Optimize page loading time
A fast website keeps your audience’s interest
The time it takes for the web page content to load is known as page load time. There are two primary methods for measuring page speed:
- Page load time: This measures the duration between the moment the browser sends the request to the server and when the page is completely loaded and rendered.
- Time to first byte: This measures the duration between the moment the request is sent to the server and when the browser receives the first data byte.
Faster page speed is preferred in either case, though it is important to note that Google evaluates a page’s speed based on time to the first byte, also known as TTFB.
Why does page load time matter?
The speed at which a web page loads is critical to its usability, as it can significantly affect user experience and a website’s position in search results. Google considers page speed one of the 200 factors impacting a site’s organic ranking. If a website takes too long to load, it risks losing visitors to competitors.
Fast page load time can also increase a site’s crawl rate, allowing Google to crawl more pages simultaneously.
The hosting company and package chosen can also affect a site’s speed. For those using WordPress as a CMS, Managed WordPress Hosting may be a beneficial option for saving time and getting expert advice.
How to improve your page load time
Optimizing your website’s images reduces bandwidth usage and improves page loading times. Simply downsizing images in HTML will not suffice, as it only changes the appearance and not the actual size of the image. To resize images, use external picture editor tools like Photoshop and set them to 72 dpi.
Moreover, image optimization tools can compress images further to reduce their size. Some recommended optimization tools are:
Standard image formats such as JPG, PNG, and GIF have been optimal for a long time for optimized page loading times.
However, the newer WebP image format is gaining popularity due to its better lossless and lossy compression of images. It can help save server disk space and reduce bandwidth usage by up to 35% while maintaining image quality. But, it’s important to note that all browsers and image editors do not support WebP. Thus, you should ensure its technical compatibility before switching from JPEG and PNG to WebP.
The speed of your website can be negatively affected by various elements such as plugins, tracking scripts, and CMS software. Although some plugins are necessary, they may cause your page to load slowly.
It is advisable to explore alternatives to plugins, for example, using a CMS with built-in social plugins. While tracking your website’s traffic statistics is essential, using multiple tracking software can slow down your page loading time. If you are using a CMS such as WordPress, it is recommended to use either WordPress stats or Google Analytics, but not both simultaneously.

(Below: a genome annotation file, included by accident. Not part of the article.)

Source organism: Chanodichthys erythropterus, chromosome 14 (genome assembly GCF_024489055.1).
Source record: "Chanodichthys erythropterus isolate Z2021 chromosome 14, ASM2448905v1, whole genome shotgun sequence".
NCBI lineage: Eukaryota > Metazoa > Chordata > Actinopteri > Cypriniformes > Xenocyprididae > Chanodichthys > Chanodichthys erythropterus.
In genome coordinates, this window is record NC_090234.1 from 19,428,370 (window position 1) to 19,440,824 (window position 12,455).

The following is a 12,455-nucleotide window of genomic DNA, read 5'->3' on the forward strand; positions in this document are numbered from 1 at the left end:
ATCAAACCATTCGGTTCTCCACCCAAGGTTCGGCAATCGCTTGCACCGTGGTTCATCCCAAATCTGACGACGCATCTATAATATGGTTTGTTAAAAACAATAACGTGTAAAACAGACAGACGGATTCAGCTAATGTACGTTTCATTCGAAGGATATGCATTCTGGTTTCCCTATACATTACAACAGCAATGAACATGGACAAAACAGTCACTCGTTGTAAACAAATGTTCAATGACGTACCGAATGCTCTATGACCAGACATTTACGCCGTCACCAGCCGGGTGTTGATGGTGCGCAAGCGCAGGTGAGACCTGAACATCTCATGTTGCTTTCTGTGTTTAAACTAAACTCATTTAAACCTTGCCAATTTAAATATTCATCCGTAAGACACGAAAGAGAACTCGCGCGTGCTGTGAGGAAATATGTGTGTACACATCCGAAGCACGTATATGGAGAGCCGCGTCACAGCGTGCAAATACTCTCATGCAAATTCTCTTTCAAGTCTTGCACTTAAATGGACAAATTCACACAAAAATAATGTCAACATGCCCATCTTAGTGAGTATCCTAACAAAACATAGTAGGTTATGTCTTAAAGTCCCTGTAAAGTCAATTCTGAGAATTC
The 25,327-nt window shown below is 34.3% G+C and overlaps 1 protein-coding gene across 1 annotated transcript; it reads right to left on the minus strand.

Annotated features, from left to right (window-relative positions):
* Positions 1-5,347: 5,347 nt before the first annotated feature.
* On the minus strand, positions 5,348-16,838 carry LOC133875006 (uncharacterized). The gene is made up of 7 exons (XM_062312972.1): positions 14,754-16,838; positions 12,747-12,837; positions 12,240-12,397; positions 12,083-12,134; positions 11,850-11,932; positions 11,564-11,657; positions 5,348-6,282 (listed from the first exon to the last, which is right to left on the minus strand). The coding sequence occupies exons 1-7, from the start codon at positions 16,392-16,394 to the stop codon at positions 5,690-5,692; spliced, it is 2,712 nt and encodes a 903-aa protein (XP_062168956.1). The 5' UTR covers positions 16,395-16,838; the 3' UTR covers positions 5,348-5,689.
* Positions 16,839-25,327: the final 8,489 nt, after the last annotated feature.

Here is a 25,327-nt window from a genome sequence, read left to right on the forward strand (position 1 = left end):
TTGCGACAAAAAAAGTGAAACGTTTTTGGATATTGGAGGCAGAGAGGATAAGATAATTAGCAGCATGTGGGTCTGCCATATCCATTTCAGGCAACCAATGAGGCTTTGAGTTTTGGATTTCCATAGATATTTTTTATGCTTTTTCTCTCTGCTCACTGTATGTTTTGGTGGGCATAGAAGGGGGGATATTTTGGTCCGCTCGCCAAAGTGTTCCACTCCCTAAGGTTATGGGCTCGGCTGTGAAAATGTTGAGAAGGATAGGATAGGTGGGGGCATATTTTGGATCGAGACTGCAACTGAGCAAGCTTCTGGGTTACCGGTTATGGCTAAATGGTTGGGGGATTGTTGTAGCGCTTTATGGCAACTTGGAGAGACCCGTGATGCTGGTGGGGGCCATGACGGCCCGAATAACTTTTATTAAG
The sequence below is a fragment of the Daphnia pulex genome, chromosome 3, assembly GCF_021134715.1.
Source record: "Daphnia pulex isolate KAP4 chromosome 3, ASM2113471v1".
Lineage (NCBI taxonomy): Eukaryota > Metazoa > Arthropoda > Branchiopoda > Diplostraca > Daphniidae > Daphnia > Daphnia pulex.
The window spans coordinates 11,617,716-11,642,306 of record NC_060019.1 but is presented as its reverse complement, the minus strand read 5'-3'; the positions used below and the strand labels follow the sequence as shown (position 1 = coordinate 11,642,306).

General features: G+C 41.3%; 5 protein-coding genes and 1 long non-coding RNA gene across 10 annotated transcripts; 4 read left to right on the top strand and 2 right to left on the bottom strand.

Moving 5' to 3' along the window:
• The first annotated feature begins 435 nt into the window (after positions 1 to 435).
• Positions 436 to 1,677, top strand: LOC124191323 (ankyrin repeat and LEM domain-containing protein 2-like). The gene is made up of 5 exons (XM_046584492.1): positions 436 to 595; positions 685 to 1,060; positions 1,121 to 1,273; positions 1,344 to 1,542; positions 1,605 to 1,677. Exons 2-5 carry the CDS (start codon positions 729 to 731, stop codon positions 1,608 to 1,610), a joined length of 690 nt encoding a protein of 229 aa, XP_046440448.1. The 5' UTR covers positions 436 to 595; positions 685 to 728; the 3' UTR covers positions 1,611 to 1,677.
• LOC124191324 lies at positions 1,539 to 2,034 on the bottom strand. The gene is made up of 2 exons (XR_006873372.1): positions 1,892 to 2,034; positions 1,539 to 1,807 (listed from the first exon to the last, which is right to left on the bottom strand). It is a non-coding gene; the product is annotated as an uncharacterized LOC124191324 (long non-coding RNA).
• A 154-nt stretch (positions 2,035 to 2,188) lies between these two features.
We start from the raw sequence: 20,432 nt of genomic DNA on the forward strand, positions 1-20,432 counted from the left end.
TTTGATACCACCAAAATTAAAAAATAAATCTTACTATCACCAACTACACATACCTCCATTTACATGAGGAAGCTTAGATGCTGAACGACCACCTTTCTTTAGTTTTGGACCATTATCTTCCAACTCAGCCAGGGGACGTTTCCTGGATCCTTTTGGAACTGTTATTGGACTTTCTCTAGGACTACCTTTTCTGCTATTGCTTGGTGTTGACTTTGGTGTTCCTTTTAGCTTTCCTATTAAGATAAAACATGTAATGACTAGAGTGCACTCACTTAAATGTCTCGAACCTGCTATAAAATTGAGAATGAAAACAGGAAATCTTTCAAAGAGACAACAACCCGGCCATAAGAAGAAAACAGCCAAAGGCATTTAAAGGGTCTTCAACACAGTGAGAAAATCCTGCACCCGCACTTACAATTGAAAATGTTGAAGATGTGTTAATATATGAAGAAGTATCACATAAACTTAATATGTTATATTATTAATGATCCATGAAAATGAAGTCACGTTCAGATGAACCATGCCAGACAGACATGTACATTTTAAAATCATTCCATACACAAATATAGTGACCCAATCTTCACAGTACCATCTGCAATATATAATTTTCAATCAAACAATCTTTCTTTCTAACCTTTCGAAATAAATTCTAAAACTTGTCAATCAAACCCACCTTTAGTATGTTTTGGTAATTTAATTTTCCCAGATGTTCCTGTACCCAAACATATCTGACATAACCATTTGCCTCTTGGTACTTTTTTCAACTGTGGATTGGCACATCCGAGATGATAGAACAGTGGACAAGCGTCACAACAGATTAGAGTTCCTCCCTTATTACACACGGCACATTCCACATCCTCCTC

To enhance the speed of your site, keep your CMS software up to date but perform upgrades on a separate server to test them first.
Another way to provide Google with specific information about your site’s content is by using schema markup, which enables you to classify the details and context of your site’s information more precisely.
Avoid inline JS and CSS files
Placing your website’s JS and CSS in external files is a good practice. By doing so, the browser can cache these files externally when the page loads, which can decrease the page load time on subsequent requests. Additionally, having the JS and CSS files externally makes site maintenance easier.
Each time a user loads a website, the web page’s CSS, image files, and Java files are also loaded, causing the page to load slowly. The browser can store these files for later requests by correctly setting up caching. This means that on subsequent page loads, these files can be retrieved from the cache instead of being downloaded again from the network, reducing page load time and lowering bandwidth and hosting costs.
Avoid render blocking scripts
Reducing the use of redirects can improve the loading speed of a website. While some redirects are necessary, it is essential to note that each redirect adds an extra HTTP request, which can increase the page load time. Therefore, it is recommended to minimize the number of redirects used. It is also crucial to regularly check for any broken links on the website and to fix them promptly to prevent any potential redirects to broken pages.
Set up C-zip encoding
Your website’s large files can be compressed, much like how you can zip and compress files on your computer to decrease their overall size when sending them online. This compression technique, known as G-Zip Compression, can help conserve bandwidth, shorten download times, and improve your page’s loading speed. It’s recommended that you set up your server to provide zipped content.
Minification is the process of compressing the code by renaming variables to shorter names which helps to reduce its size and the subsequent loading time. You can use uglify.js for this.
Reduce HTTP requests
Reduce cookie size
Consider eliminating redundant cookies or decreasing their overall size to improve your website’s loading speed. Cookies are commonly used to store information that must persist between requests, but the data they contain is sent with every request, which can slow down loading times if the cookies are large. By reducing the size of cookies, you can decrease the amount of data being transferred and improve your page’s loading speed.